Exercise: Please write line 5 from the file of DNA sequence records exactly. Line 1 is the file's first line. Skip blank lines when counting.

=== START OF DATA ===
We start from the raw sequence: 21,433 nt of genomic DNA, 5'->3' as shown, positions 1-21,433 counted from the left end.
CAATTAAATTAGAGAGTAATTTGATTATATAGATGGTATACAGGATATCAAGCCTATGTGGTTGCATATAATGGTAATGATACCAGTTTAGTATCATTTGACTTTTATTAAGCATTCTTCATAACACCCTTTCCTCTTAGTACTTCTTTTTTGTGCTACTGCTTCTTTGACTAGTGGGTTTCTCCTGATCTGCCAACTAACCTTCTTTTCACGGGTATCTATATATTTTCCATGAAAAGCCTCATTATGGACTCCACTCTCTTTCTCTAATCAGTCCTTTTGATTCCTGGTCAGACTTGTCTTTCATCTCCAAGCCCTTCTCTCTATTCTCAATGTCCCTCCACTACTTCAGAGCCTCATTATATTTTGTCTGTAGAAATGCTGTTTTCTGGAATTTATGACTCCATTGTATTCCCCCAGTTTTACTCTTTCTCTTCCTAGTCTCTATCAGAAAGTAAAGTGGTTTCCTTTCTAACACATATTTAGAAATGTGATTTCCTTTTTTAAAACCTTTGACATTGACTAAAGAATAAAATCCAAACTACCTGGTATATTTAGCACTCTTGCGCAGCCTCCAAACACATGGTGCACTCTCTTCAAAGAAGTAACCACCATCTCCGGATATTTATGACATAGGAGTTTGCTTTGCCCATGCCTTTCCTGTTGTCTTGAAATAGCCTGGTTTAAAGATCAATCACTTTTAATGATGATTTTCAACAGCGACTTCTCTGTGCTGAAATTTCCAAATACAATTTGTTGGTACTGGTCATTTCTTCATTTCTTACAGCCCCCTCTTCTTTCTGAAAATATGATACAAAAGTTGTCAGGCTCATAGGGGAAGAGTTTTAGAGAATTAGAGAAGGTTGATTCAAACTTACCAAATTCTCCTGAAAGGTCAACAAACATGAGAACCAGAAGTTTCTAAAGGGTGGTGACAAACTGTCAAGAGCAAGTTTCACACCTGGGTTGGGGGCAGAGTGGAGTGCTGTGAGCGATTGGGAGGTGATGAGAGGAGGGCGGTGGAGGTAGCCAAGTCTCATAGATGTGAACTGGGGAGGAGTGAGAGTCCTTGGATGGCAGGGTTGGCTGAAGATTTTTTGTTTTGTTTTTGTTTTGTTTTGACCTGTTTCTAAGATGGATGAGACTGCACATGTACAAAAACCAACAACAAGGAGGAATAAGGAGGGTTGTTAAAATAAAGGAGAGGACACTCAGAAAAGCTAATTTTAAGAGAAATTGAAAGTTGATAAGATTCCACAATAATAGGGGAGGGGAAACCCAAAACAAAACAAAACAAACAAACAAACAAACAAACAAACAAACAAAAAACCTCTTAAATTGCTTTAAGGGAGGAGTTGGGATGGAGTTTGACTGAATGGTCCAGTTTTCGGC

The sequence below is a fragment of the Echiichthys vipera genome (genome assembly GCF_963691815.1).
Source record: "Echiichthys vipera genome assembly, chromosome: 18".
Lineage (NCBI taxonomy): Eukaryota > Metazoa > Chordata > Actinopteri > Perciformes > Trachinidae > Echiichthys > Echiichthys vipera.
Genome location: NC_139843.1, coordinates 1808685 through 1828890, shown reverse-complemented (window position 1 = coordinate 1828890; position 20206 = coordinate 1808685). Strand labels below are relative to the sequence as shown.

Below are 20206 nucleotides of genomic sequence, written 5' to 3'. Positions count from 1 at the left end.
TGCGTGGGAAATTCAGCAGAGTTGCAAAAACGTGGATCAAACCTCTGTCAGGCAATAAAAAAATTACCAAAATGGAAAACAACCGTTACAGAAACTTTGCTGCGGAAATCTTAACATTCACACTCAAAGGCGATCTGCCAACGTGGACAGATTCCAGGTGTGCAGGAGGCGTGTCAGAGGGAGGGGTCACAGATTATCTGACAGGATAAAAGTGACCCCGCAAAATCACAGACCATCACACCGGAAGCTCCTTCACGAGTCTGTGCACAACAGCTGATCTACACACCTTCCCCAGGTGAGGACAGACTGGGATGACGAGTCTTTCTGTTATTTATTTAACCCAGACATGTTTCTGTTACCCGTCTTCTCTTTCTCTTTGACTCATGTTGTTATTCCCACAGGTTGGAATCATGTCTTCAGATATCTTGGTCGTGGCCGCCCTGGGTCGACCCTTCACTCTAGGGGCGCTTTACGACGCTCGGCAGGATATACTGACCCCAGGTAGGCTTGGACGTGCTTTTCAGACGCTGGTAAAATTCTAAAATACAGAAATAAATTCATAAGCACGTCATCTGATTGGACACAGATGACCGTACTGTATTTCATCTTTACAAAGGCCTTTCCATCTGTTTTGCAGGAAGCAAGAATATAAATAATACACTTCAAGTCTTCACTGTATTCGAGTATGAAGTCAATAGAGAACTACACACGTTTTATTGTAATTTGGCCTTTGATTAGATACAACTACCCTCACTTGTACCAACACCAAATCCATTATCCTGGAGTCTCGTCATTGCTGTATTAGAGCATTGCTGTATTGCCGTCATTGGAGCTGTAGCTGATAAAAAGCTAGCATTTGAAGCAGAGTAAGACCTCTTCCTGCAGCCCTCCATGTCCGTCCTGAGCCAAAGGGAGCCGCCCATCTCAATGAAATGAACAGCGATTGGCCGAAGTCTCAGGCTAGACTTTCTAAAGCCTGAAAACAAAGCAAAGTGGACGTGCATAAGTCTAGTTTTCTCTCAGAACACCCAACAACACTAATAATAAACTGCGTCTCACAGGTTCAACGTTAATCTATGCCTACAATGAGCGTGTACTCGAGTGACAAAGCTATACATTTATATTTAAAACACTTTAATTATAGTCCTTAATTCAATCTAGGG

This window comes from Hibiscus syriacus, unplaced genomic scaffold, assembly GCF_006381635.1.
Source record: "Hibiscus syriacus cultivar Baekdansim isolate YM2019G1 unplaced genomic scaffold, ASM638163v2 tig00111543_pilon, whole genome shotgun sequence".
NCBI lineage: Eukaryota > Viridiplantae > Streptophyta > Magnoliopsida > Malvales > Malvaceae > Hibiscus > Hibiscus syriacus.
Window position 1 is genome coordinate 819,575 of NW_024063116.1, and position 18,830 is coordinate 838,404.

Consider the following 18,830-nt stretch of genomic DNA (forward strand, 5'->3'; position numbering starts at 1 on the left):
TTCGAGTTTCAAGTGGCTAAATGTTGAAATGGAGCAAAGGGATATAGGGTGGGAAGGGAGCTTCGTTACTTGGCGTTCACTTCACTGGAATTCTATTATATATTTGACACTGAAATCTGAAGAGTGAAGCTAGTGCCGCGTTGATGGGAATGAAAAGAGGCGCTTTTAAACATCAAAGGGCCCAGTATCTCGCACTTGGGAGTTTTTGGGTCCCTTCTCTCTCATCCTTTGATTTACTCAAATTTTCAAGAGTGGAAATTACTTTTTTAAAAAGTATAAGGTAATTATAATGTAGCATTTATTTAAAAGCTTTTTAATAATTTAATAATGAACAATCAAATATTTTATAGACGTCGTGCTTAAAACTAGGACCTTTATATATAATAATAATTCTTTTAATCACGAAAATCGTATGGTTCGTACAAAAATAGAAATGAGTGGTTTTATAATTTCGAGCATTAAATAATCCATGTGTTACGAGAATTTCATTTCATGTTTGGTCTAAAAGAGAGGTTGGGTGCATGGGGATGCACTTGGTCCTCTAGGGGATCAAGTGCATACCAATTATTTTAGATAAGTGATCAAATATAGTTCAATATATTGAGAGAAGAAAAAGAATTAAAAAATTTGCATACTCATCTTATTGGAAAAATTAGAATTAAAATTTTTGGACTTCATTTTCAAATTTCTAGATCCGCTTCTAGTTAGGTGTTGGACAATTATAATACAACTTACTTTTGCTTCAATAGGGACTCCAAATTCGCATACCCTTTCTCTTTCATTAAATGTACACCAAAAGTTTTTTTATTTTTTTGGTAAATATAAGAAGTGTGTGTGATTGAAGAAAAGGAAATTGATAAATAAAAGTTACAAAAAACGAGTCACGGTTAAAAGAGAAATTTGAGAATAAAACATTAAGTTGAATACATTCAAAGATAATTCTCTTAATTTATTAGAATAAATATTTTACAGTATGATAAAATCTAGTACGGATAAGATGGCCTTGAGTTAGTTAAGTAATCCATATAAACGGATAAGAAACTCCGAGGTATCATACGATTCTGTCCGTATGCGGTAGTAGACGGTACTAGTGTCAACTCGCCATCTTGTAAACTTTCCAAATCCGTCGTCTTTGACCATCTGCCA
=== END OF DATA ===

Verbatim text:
Lineage (NCBI taxonomy): Eukaryota > Metazoa > Chordata > Actinopteri > Perciformes > Trachinidae > Echiichthys > Echiichthys vipera.